If ever there was a glimpse into the future, it was the life of Apple’s highly touted and much loved HyperCard.
This was the little app that spawned a whole generation of hypermedia systems; long before the public internet grew up. HyperCard did hyper text links, buttons, database, simple form layouts and much more back in the day.
Sadly, Apple allowed HyperCard to die a slow, withering death. Today, the whole world wide web is a modern day version of what HyperCard spawned.
Today, all we have are HyperCard wannabes such as BayCard.
Think of it as a stand of index cards. That’s a BayCard document. BayCard is actually easier to setup and use than the early versions of HyperCard. Instead of a complex scripting language, you get a few dozen interface widgets which can be dropped into a page within a stack.
These widgets do things, such as display tables and lists, link to or display web pages, and much more.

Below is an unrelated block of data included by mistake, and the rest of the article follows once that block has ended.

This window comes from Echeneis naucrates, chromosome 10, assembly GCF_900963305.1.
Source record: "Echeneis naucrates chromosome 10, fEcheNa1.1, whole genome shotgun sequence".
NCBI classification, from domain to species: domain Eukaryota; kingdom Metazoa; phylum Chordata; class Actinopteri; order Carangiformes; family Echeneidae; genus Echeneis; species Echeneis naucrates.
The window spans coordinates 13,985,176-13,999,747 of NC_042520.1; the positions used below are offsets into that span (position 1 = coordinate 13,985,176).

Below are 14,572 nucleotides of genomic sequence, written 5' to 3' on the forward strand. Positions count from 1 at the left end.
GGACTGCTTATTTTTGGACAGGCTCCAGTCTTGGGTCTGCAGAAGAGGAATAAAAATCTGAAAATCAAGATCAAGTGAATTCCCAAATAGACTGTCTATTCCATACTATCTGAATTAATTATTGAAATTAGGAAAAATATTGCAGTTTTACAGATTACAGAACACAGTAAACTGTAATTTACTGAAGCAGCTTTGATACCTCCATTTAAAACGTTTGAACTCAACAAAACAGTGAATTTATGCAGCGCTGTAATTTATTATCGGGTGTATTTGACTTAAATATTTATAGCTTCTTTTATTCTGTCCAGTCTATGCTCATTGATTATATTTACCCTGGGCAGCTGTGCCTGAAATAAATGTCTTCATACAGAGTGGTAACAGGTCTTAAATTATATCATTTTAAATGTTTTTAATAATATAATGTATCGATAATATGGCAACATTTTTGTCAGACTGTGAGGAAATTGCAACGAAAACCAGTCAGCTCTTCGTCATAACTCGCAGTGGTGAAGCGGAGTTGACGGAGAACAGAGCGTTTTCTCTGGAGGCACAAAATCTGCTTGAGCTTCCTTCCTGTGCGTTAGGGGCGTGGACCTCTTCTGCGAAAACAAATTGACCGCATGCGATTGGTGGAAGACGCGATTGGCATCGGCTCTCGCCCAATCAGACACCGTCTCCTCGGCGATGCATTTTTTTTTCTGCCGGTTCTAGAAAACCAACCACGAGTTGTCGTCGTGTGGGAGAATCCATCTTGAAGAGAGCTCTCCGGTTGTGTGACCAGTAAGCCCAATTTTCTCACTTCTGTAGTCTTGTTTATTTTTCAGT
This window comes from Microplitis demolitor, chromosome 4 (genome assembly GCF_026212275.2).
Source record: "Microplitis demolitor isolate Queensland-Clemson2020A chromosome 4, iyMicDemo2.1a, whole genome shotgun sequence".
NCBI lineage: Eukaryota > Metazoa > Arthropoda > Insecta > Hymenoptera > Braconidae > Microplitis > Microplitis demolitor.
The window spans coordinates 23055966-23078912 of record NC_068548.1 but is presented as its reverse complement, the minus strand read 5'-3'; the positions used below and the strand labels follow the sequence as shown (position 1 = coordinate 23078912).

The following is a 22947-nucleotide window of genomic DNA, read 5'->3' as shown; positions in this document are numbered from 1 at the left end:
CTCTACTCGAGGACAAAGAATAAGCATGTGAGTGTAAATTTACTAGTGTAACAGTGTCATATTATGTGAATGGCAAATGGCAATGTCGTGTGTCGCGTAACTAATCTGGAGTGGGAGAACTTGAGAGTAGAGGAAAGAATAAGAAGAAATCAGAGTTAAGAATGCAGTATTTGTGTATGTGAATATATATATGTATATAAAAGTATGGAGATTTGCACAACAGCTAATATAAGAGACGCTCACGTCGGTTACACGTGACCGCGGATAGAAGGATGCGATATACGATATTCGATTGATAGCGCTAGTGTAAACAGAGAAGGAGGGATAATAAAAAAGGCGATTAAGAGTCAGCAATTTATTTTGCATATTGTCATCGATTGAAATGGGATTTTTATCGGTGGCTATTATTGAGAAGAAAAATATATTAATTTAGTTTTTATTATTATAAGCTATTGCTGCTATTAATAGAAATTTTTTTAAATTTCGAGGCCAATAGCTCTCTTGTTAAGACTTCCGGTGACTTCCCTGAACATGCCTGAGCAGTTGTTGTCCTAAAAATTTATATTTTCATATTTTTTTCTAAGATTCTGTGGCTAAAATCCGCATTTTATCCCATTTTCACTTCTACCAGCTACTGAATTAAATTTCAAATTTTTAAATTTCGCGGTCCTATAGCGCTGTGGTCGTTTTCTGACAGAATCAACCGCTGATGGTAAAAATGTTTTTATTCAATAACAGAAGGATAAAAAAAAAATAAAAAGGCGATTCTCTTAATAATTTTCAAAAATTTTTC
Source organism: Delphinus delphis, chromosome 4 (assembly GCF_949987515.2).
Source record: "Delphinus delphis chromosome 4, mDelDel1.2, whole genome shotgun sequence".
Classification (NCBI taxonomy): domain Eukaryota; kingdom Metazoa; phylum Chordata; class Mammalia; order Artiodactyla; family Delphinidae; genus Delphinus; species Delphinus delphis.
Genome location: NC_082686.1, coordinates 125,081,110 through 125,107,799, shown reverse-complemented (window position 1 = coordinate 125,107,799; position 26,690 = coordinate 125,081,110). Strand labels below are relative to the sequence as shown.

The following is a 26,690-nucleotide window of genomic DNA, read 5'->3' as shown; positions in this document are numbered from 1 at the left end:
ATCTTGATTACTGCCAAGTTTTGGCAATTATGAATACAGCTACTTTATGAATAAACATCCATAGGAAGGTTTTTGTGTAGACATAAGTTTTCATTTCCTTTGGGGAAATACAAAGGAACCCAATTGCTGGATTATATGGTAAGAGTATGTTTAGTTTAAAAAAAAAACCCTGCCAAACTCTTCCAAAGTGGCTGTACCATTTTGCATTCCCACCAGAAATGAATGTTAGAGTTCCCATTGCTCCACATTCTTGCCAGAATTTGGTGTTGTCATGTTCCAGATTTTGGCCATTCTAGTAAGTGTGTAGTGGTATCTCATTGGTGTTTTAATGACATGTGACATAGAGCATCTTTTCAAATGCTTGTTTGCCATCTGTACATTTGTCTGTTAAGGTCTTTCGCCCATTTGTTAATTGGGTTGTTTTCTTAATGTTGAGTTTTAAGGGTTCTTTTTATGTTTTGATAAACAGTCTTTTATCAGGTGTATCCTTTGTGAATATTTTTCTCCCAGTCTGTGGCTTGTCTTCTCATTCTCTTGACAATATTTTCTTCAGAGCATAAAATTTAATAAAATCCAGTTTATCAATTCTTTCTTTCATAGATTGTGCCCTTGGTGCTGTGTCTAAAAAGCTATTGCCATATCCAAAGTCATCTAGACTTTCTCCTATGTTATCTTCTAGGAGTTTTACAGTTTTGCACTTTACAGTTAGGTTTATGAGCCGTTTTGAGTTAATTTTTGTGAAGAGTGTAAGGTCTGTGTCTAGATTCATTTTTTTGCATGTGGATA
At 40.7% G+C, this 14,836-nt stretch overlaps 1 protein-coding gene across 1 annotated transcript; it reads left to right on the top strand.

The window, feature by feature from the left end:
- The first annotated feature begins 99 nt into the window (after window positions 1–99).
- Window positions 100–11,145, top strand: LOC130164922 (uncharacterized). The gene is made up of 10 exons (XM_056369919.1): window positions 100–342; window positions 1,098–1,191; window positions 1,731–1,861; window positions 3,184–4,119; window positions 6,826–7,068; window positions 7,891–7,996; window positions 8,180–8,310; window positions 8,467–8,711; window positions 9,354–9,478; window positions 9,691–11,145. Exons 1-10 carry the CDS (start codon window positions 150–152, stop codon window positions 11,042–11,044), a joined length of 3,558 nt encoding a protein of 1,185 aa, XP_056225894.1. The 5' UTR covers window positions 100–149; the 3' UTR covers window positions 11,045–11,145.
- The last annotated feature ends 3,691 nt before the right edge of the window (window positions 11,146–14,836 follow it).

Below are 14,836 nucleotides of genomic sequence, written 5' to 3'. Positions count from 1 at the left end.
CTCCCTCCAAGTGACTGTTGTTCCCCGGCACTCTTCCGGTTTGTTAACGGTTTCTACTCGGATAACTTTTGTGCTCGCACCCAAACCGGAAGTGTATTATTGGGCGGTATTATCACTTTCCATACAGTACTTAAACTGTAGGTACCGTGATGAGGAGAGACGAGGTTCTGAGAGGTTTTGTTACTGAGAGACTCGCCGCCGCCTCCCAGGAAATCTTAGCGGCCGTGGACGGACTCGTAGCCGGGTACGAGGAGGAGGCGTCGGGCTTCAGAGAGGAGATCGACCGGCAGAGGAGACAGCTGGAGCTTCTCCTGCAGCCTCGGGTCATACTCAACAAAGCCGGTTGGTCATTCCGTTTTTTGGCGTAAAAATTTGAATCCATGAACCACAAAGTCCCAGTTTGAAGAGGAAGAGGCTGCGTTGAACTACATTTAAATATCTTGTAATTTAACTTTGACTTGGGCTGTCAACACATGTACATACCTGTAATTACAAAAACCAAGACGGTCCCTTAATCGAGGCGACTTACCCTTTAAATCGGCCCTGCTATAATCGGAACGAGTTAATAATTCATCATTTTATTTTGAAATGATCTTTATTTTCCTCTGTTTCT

BayCard comes with 11 stack templates so you won’t have to re-create your old HyperCard stacks. The templates are useful, but more of an exercise in what you can do than a replacement for apps that do the same thing and more.
These include book, CD, and DVD collections. Notes, recipes, serial numbers, and medication database. And, there’s a blank template for you to build your own stack from the ground up.
If you’ve never programmed or used a scripting language such as AppleScript, you may enjoy what BayCard can build.
If you’ve ever used HyperCard, you’re likely to be disappointed in BayCard’s somewhat sophomoric capabilities. It’s kind of fun, but using it can be an exercise in futility.